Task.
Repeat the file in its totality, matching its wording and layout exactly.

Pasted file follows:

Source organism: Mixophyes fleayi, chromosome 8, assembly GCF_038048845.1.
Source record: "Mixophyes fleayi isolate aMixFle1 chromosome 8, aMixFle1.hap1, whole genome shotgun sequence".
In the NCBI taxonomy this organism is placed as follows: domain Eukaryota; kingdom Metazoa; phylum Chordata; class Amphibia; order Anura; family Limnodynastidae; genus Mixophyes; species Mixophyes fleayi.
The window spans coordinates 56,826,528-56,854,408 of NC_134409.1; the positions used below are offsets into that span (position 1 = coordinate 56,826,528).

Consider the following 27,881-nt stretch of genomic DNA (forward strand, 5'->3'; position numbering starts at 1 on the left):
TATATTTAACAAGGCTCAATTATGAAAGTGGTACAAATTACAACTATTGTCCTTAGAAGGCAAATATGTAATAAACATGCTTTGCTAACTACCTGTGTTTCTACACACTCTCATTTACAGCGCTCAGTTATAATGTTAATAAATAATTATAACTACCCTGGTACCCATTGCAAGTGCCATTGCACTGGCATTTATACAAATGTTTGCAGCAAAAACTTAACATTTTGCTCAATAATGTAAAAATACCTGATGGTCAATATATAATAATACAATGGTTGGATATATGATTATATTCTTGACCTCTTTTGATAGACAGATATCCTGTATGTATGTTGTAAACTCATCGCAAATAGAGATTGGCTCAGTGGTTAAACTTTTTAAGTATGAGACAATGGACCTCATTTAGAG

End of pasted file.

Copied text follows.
Source organism: Mixophyes fleayi, chromosome 8, assembly GCF_038048845.1.
Source record: "Mixophyes fleayi isolate aMixFle1 chromosome 8, aMixFle1.hap1, whole genome shotgun sequence".
In the NCBI taxonomy this organism is placed as follows: domain Eukaryota; kingdom Metazoa; phylum Chordata; class Amphibia; order Anura; family Limnodynastidae; genus Mixophyes; species Mixophyes fleayi.
The window spans coordinates 56,826,528-56,854,408 of NC_134409.1; the positions used below are offsets into that span (position 1 = coordinate 56,826,528).

Consider the following 27,881-nt stretch of genomic DNA (forward strand, 5'->3'; position numbering starts at 1 on the left):
TATATTTAACAAGGCTCAATTATGAAAGTGGTACAAATTACAACTATTGTCCTTAGAAGGCAAATATGTAATAAACATGCTTTGCTAACTACCTGTGTTTCTACACACTCTCATTTACAGCGCTCAGTTATAATGTTAATAAATAATTATAACTACCCTGGTACCCATTGCAAGTGCCATTGCACTGGCATTTATACAAATGTTTGCAGCAAAAACTTAACATTTTGCTCAATAATGTAAAAATACCTGATGGTCAATATATAATAATACAATGGTTGGATATATGATTATATTCTTGACCTCTTTTGATAGACAGATATCCTGTATGTATGTTGTAAACTCATCGCAAATAGAGATTGGCTCAGTGGTTAAACTTTTTAAGTATGAGACAATGGACCTCATTTAGAG